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5/22/2013
04:32 PM
Mike Feibus
Mike Feibus
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Windows 8.1 Timing All Wrong

Windows 8.1 should be coming out now. Here's why Microsoft can no longer afford to target the fall for new releases.

8 Things Microsoft Could Do To Save Windows 8
8 Things Microsoft Could Do To Save Windows 8
(click image for slideshow)
It is going to be very difficult for Microsoft to succeed with Windows 8.1, and that has little to do with whether the official build will include a Start button or boot-to-desktop option. Rather, it's because Microsoft picked a terrible time to release the upcoming follow-on to Windows 8.

When it comes to weaving the saga of Windows 8.1, the media has pretty well vetted three of the Five W's. Most of the analysis goes like this: Microsoft (Who) must improve on Windows 8 by doing X (What) to bring more computer users into the Modern UI era (Why). The other two W's, though, have been largely ignored. One of them, Where, isn't really relevant to the story. But it's curious that the question of When has barely been touched, because it's tremendously important to the prospects for Windows 8.1 success.

Microsoft hasn't come out and said when Windows 8.1, code-named Windows Blue, will be commercially available, although Digitimes reported last week that the official release will come in late October. Judging from the state of development activity, the timing sounds about right. This much is certain: Windows 8.1 will not be available in the next six weeks, as it needs to be to make it into the first batch of next-generation PCs.

[ When it does arrive, will Windows 8.1 increase acceptance of Microsoft's beleaguered OS? Read Windows 8: 5 Hopeful Signs. ]

Those cool new systems are being released in June and early July for a reason: to intercept the critical back-to-school selling season. An October launch for Windows 8.1 means that back-to-school PCs will be saddled with a lame-duck version of Windows. (I've written before about how important it is for the PC OEMs to update in lockstep their entire product: hardware, OS, and aesthetics. That means we'll see fewer PC sales than we would if PC makers were able to pair their latest hardware with the latest operating system.

In some ways, releasing a new version of Windows in October, which Microsoft has tried to do since Windows XP, makes sense. Microsoft has three primary channels for distributing Windows: Retail, for standalone copies; government, enterprise and other large buyers, which install Windows themselves onto the computers they buy; and the PC makers, which bundle Windows with new systems. October is ideal timing for selling retail copies to customers who want to install the latest onto their home PCs. And large customers don't much care which season Microsoft picks to release Windows, because they're not going to rush out and buy it anyway.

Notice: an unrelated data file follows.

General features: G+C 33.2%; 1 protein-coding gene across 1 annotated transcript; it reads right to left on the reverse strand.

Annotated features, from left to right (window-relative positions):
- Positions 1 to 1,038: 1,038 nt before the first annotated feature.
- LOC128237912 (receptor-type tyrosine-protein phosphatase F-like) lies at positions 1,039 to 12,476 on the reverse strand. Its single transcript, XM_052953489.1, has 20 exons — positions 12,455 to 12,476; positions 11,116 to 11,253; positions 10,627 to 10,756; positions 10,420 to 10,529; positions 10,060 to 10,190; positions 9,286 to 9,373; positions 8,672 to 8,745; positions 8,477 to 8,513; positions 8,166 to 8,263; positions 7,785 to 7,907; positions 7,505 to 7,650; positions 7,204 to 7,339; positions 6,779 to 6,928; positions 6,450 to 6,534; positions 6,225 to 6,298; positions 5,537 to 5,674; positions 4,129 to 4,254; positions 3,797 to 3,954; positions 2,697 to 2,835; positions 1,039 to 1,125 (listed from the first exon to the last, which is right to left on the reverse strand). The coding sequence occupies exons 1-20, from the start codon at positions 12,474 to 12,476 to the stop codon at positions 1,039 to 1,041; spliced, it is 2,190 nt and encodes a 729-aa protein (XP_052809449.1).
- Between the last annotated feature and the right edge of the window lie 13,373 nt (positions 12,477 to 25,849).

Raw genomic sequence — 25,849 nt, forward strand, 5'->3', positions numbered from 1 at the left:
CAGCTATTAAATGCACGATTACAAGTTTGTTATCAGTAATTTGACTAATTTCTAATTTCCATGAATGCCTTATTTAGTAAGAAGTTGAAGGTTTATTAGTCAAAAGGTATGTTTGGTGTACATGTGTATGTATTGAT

So it's only the PC OEMs that get stung by an October release date. And they still have time to regroup and address the holiday season, even if they risk losing back-to-school sales. They've even got a chance to recoup those delayed purchases.

When Microsoft was forced to push out the Windows Vista launch to early 2007, for example, the final period of 2006 ended up being the PC market's worst in the 22-quarter stretch from early 2003, when consumer notebook purchasing lifted PC shipments out of the post-Y2K slump, through the end of 2008, when the financial crash stalled sales. According to IDC, PC shipments grew just 8.3% in the fourth quarter of 2006, the only period during the stretch that didn't log double-digit growth. But sales bounced back the following period, jumping 15.3% over the first quarter of 2006. Of course, there weren't any tablets around to siphon off holiday spending in 2006. You couldn't even buy a Kindle for another year.

The landscape has changed, and there's far more at stake now. Today, consumers don't just sit and wait until PC vendors get their act together. They spend their holiday budget on other things. Tablets, mostly. And if they buy tablets, the loss to the PC business doesn't end with missed seasonal sales. That's because these consumers aren't the same PC users they were before they got the tablets. Their tastes have changed. And their usage patterns have changed. They do less on the PC than they once did.

Some of them won't come back to the PC. More commonly, though, consumers who opt for a tablet because the stable of available PCs doesn't compel them eventually will return to buy a PC. They'll take longer to do that than they otherwise would have. And they probably won't spend as much on it as they once would, because the PC isn't as essential to them as it once was.

That cuts to the core of the PC OEMs' business. But it's also a nick in Microsoft's bottom line, and one the company can't afford to ignore any longer.

An October release date for Windows 8.1 won't do as much damage as the Windows 8 release caused a year ago. For one thing, Windows 8.1 is a comparatively minor release, so Windows 8 won't feel quite as lame-ducky on back-to-school systems this year as Windows 7 did last summer. For another, there are fewer PC users who've never owned a tablet to alienate. Not after last summer.